What is a major? It’s a course of study which a college asks each of its students to declare, usually by the end of their sophomore year. A major will prescribe certain courses, some prerequisites, that is, necessary courses, to take before the more specific courses a student will have to take in his or her last two years. Such prerequisites are usually more general courses. A student may need to take a history course and two language courses before he may start taking specific coursers for the study of Modern history, or a student may need to take a lab course and calculus before she begins the study of molecular biology.
The problem is some colleges will ask you to declare a major when you apply as a first-year student. That can cause real anxiety. What do I want to do when I grow up? Am I expected to know this now!!
No, not really. You have to take a deep breath. There may, indeed, be majors that are so involved or intense you will need to take many specific courses and have to start early, but that is not often the case. So think about declaring a major in a more practical sense.
One, you will probably need two years to explore courses under more general guidelines to figure out what you are interested in.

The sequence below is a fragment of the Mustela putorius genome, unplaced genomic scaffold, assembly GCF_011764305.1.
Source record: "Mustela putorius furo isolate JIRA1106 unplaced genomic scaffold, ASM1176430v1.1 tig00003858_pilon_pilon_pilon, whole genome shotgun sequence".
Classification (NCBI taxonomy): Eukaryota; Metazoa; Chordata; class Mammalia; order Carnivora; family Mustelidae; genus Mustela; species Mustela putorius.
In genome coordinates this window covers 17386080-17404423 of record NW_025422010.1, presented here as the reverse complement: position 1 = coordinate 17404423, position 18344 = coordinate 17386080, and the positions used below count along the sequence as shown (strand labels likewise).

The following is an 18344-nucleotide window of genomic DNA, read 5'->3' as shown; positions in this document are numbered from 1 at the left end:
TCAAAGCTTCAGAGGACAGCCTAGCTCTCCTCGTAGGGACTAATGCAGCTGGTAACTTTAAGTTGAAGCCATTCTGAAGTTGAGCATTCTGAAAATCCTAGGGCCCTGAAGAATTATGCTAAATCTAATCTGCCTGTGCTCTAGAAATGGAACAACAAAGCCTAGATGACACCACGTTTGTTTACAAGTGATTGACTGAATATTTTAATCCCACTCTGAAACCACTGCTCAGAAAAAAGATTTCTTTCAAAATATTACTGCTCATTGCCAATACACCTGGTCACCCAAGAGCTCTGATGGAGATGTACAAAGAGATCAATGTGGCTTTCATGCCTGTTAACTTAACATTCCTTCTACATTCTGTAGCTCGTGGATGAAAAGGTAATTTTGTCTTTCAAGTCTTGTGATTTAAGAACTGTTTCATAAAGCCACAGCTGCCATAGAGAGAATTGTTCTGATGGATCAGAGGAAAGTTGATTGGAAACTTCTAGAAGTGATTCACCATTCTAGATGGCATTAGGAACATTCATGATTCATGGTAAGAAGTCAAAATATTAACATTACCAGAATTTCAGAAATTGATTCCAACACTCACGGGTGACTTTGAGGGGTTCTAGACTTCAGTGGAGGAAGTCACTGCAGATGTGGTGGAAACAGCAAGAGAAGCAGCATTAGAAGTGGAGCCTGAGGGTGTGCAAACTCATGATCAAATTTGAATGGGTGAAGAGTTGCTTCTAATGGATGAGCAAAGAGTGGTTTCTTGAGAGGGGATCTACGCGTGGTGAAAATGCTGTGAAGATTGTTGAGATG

Two, remember that many professions like law, medicine, or graduate degrees in areas such as business really only require general majors like English or science. Even in most professional careers management expects to train their employees in the first few years on the job.
Three, a chosen major and a final degree do not lock you into a job. Labor Department statistics prove people change jobs every 5 years on average and even change career fields two or more times in their life times.
And, finally, for that college that asked you to declare a major up front, know that you can change that major. No one expects a student first entering college will know exactly what s/he wants to do the rest if his/her life in their senior year of high school.
Go with your talents and interests, read about careers and what kinds of backgrounds help, and check out The Complete Idiot’s Guide to Choosing a College Major and an on-line survey that may help you figure out what major could fit for you. Then don’t worry.
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